Cognitive and emotional factors have a critically important influence on pain perception. The regions of the brain that control pain perception are related to those that control attention or expectation and emotional states. Imaging studies confirm that the activity of afferent and descending pain pathways are altered by attentional state, positive emotions and negative emotions. Numerous studies demonstrate that patients with chronic pain have alterations in brain regions involved in cognitive and emotional modulation of pain. It is found that a negative memory of past symptoms and an expectation of future symptoms is associated with a cognitive amplification of perceived pain. Medical science acknowledges this connection. Cancer patients who experience chronic pain due to the disease or its treatment are repeatedly advised by their oncologists to develop a positive outlook on their condition to mitigate their symptoms.


The conclusions of all these clinical studies on the science of pain create a new framework for understanding chronic pain. Pain resides in the nervous system, not in a localised body part. It is much more than an unpleasant sensory experience that can be alleviated by the use of pain-killer medication. As many of our patients have learned, medication does not necessarily take away the pain, and often has unpleasant side effects.


Craniosacral therapy is one of very few treatment modalities that works directly with the central nervous system. It reduces sympathetic overload and hypervigilance and brings the nervous system into a parasympathetic state of rest. It reduces anxiety, stress and depression and facilitates physiological and emotional self-regulation. Research studies demonstrate that craniosacral therapy reduces fibromyalgia patients’ experience of pain and improves their quality of life.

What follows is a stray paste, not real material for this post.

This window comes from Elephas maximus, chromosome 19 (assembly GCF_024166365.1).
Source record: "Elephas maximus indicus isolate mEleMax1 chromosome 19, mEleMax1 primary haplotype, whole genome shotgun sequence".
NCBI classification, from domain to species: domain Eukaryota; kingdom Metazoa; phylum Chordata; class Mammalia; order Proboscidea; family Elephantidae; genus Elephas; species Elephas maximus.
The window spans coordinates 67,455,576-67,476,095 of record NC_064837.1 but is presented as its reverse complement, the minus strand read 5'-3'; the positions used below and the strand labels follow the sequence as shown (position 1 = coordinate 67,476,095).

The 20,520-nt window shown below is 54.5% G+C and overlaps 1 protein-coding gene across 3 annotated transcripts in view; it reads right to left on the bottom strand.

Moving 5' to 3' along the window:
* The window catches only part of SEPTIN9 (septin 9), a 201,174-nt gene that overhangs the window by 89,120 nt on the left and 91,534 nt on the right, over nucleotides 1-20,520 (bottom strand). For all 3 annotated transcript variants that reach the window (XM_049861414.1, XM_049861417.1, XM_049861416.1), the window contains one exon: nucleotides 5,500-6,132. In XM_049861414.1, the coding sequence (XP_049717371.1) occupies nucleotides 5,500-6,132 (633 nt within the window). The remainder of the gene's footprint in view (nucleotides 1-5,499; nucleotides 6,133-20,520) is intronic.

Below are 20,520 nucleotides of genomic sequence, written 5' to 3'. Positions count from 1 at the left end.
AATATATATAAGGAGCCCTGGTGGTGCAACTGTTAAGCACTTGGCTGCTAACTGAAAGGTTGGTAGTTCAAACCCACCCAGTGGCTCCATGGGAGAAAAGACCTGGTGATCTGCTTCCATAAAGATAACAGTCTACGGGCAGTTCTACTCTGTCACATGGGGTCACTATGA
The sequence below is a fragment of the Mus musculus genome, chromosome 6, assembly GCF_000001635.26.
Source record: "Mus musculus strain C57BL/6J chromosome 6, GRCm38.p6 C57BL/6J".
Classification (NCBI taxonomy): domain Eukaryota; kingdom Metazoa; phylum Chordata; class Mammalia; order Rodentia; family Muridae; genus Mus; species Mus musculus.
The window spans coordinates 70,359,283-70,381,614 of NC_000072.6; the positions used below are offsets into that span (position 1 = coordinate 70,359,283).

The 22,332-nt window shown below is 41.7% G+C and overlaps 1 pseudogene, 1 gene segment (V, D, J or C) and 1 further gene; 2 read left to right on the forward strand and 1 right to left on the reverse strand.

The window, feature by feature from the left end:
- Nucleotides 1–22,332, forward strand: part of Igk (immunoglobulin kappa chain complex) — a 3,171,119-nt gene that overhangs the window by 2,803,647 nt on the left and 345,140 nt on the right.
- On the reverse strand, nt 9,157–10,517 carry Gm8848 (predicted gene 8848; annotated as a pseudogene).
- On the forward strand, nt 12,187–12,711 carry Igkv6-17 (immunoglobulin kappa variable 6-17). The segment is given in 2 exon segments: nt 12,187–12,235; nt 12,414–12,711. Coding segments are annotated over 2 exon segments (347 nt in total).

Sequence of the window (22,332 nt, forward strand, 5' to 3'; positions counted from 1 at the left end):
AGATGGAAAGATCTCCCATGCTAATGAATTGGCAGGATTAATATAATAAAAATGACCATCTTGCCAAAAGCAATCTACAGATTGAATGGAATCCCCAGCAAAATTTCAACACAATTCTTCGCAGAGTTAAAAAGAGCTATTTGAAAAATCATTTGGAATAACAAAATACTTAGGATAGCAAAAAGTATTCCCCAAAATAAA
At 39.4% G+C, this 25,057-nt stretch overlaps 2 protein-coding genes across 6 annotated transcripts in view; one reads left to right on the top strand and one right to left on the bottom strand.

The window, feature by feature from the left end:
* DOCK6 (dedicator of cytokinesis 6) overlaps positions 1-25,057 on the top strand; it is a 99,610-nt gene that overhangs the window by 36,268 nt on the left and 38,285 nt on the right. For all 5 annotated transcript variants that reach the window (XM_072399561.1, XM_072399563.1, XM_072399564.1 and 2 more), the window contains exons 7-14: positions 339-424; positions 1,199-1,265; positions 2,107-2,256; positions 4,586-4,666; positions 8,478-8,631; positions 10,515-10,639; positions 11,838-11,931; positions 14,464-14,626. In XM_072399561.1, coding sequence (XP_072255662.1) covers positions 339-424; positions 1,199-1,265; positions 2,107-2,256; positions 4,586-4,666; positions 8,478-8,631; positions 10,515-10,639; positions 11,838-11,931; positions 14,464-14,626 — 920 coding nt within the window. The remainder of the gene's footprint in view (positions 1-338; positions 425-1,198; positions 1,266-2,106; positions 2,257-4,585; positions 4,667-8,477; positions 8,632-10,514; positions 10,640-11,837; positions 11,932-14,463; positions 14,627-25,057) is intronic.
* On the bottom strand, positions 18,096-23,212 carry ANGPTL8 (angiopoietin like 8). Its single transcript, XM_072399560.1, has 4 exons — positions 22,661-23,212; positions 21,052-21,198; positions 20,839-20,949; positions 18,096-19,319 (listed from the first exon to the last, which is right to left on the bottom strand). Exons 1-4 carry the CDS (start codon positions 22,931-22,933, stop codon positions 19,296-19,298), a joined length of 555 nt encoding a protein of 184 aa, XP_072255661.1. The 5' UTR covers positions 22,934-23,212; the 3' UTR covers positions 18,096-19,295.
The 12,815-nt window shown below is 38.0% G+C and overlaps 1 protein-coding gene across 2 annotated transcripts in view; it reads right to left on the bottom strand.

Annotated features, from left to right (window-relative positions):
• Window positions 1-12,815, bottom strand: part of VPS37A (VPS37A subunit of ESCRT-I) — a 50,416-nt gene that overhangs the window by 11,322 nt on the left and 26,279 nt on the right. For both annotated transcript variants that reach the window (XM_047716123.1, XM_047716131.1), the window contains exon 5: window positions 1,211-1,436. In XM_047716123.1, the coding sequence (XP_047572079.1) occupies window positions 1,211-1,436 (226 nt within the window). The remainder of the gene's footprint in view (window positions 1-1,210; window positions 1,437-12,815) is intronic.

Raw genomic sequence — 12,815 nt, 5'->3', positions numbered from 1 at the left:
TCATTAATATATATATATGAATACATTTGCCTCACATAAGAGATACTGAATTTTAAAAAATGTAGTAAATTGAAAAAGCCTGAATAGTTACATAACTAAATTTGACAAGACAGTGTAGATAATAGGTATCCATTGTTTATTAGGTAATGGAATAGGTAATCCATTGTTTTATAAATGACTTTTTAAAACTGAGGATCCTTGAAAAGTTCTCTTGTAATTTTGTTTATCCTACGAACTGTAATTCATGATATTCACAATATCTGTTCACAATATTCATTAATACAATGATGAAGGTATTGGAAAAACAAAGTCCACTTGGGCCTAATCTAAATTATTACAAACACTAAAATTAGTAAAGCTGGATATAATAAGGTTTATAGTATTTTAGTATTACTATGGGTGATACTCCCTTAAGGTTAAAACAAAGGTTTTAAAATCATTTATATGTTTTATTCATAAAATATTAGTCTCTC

Further, craniosacral therapy helps the patient to develop a connection to his/ her inner and outer resources. The patient needs access to resources in order to develop resilience and a healthy response to his/ her condition. The fear and helplessness that accompany a lived experience of chronic pain will subside only when the patient feels that he/ she has a degree of control over the situation. An international survey with 237 participants was commissioned to identify the benefits of craniosacral therapy. 94% of the respondents reported that their ability to cope with stress improved after receiving this therapy. 218 of 237 participants reported that after receiving craniosacral therapy, their relationship with their condition improved. Such an improvement would have a powerful impact on the experience of chronic pain. The central nervous system responds to a positive emotional affect and cognition by modulating pain signals and reducing perceived pain. The body's natural ability to self-regulate is brought into play.


Additionally, craniosacral therapy reduces inflammation and works directly upon affected fascia to provide relief from pain.


Craniosacral therapy has emerged as the most effective intervention for chronic pain today, as it addresses many of the contributory issues identified by clinicians and medical researchers.